by Capt. Greg Stamper
Well, another year has gone, and so many great fishing memories have been made. We have got 31 days to finish up the year strong and catch more fish. The cold front bands that push through Southwest Florida will change up what we will be doing. So, on a low wind day fishing out in the Gulf of Mexico is the thing to do. On days when it's windy or the seas haven’t laid down, we’ll be fishing in the back bays and rivers. Water temperatures begin to fluctuate between cold fronts so fish will react to that.
The bays, flats, and rivers will be an excellent place to be, especially if the wind gets going. Red fishing will be good, as they do not mind the cool off much. Snook are now hanging out in the Winter haunts and will be tough to catch on days when the water temperature has dropped dramatically. Slight drops in water temperature won’t be a game-changer, but when it drops over a day or two period say 10 degrees, that’s a problem. We do have sheepshead showing up and they love the cool offs. Sheepshead will be found both in the backwaters as well as all the nearshore reefs and wrecks. Typical sheepshead baits will be shrimp, fiddler crabs, and barnacles.
Nearshore we’ll have a fun time on the nice days. We’ve got tripletail, big bull redfish, bonito, kingfish, pompano, etc. to catch. There’s still going to be plenty of bait available so no worries there. When running from place to place keep an eye out for the birds, as there going to show you where the schools of fish will be. Always have a big feather jig or your favorite swimbait rigged up. You’ve got a good chance of running into cobia now, both free-swimming and on structure.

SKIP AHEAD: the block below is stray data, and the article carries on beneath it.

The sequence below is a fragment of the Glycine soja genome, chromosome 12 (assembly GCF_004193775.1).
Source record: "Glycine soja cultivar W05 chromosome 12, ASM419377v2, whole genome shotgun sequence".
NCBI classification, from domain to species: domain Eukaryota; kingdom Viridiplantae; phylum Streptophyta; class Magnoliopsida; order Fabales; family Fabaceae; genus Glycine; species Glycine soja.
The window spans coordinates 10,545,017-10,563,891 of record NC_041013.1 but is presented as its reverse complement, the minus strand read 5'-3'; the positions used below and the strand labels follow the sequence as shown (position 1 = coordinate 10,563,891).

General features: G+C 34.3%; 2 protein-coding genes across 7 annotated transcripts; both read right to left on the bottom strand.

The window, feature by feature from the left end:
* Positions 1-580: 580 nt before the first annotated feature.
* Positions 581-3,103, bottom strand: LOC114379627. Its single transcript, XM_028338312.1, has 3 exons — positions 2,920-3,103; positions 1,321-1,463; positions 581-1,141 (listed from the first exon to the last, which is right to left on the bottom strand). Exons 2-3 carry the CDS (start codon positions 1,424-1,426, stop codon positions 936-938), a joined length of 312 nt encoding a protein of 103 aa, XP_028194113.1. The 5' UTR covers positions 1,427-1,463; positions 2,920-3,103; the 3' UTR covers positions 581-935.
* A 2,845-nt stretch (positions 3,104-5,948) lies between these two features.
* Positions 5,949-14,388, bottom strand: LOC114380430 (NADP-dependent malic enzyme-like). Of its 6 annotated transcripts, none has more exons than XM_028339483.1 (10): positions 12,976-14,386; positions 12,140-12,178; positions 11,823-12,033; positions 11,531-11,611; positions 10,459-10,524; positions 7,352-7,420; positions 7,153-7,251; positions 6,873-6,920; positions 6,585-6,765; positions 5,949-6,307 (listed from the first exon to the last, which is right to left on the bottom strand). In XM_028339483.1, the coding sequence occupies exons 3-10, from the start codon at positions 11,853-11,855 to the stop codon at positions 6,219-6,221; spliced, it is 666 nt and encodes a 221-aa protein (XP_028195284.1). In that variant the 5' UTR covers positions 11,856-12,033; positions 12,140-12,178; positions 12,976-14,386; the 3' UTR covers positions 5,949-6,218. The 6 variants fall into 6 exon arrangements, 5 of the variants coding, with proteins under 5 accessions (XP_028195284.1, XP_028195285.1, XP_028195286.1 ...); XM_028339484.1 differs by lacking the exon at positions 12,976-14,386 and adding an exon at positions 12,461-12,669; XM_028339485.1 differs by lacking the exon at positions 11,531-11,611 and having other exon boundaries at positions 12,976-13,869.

Offshore certainly relies on the weather. When the weather is nice grouper, snapper, kingfish, and amberjacks will take up most of the offshore time. The nice part about cooling off is that the gag groupers will come in closer. Gag grouper will be caught, often trolling in 30-45 feet of water. These fish will hang out along our ledges, wrecks, and rock piles throughout the region. Trolling deep diving plugs at about 5-6 mph will get it done. Finally, if it's really nice out, a trip to 150 plus feet of water these days will give anglers chances at sailfish, tunas, and perhaps a wahoo.
Capt. Greg Stamper